3. TheStrudel macrumors 65816


    Jan 5, 2008
    I'll do my best to address this:

    -Be glad you have the option to go third party. There's no way that -installed components would be cheaper than the prices at which NewEgg and OWC are selling them. It's only an insult if you're foolish enough to want to save yourself the five minutes of effort.

    -I think the cost differences here were substantial, so getting the better mobo would cost you a lot more. That's the reason the low end MP is "cheaper" than the previous generation - because the previous generation recommended model was an 8-core. Realistically, very few people upgrade the CPU so it wasn't worth catering to them. If you were likely to upgrade the CPU, just buy the crappy 8-core model and do it yourself, sell off the old CPU and get a system much cheaper than  would sell it to you.

    -If that really bothers you, get the 4870. If you don't want to, think of it more like you have a spare extra card that can run 's 24" monitor. You can always try selling it. Someone on here will buy. The 285 may not have an  warranty but it will have its own, probably longer-lasting warranty.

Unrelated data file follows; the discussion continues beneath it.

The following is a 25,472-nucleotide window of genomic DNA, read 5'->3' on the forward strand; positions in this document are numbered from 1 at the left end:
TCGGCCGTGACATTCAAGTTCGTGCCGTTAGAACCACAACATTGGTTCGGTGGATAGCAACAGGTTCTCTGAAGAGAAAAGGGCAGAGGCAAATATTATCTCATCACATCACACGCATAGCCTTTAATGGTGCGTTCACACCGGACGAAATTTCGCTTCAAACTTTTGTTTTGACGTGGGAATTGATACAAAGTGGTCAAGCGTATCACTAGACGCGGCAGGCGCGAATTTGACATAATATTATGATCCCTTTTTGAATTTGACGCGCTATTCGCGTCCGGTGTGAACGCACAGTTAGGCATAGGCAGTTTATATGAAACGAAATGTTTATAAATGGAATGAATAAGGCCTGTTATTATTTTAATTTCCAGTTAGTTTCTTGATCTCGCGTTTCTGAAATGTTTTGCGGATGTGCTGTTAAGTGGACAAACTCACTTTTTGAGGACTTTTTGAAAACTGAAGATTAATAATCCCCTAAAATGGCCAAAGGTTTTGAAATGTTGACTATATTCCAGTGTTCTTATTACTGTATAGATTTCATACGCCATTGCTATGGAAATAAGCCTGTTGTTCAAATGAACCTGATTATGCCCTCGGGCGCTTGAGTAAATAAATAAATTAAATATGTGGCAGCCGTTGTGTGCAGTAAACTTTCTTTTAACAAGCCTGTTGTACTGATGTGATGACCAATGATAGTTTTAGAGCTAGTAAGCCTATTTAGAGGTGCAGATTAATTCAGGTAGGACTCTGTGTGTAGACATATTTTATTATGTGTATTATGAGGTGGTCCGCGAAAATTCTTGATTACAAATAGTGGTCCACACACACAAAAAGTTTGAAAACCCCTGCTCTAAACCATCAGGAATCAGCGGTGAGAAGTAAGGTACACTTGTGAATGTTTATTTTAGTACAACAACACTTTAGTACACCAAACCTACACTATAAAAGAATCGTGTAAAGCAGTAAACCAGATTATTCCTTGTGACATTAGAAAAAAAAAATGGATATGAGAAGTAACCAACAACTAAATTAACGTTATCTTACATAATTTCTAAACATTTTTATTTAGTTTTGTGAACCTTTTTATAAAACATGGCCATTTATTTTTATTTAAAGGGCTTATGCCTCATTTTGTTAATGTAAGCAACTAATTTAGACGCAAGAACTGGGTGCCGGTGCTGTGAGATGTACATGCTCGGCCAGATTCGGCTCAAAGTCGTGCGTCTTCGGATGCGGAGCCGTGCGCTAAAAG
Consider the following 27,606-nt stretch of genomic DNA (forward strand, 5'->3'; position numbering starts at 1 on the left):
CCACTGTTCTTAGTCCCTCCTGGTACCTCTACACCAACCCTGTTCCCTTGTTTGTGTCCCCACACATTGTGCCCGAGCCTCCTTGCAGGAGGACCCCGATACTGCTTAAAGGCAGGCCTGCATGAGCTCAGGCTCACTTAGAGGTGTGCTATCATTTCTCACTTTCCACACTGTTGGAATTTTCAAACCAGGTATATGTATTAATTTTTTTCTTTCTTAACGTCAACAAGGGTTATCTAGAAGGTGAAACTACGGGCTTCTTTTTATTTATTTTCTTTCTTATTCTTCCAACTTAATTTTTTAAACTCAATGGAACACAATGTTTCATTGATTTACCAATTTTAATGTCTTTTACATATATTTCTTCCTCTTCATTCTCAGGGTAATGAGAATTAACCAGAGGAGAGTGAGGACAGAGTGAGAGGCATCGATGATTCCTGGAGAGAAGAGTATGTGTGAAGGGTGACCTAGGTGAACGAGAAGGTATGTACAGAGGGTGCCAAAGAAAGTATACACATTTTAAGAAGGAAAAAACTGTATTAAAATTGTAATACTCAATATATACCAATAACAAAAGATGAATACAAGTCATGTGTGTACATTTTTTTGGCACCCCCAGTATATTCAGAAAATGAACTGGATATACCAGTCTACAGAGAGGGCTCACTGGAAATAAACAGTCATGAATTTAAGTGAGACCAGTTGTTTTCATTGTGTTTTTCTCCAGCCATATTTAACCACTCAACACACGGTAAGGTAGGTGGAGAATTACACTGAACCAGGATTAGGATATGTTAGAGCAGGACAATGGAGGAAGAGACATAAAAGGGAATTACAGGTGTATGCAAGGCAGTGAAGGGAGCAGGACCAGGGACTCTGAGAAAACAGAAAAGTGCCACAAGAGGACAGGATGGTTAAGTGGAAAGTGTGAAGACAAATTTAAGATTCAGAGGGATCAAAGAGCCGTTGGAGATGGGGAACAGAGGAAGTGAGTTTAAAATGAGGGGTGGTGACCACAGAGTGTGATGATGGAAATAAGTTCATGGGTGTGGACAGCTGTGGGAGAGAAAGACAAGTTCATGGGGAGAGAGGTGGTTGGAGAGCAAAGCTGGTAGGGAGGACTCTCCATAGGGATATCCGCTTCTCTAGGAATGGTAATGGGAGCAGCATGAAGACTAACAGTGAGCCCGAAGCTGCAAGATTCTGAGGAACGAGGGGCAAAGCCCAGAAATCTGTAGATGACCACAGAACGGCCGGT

- doesn't refresh BTO options. They add small ones extremely infrequently. If you're worried about being obsolete, wait until the next revision and buy right after. I use a 2008 Mac Pro and I am extremely satisfied with it; I suspect it'll be good for another 4-6 years because it's got 8 speedy cores, plenty of RAM and a decent graphics card.  also won't update the Mac Pro until the next Intel architecture upgrade (to a 32nm process). You can look at intel's schedule if you really want a refresh schedule, which is actually more than we ever had in the power mac days.

    -Are you referring to OpenCL? Nothing uses it yet and the cards that don't work with it are a generation behind or more. Anything you get now will work with it just fine. And unless you do heavy video work or 3D modeling, you don't need it. And if you pay $4,000 for a computer, you can afford to upgrade the graphics card!

     would never "loosely support an open version of their OS," because  is not a software company. Many people don't understand this. They are a hardware company. They make software, and software drives their hardware, and they make better software than some pure software companies, but the end goal of all their software is to drive hardware sales, which is why they will never sell their OS unattached to their hardware.

    That should cover everything.
  4. Gonk42 macrumors 6502

    Jan 16, 2008
    near Cambridge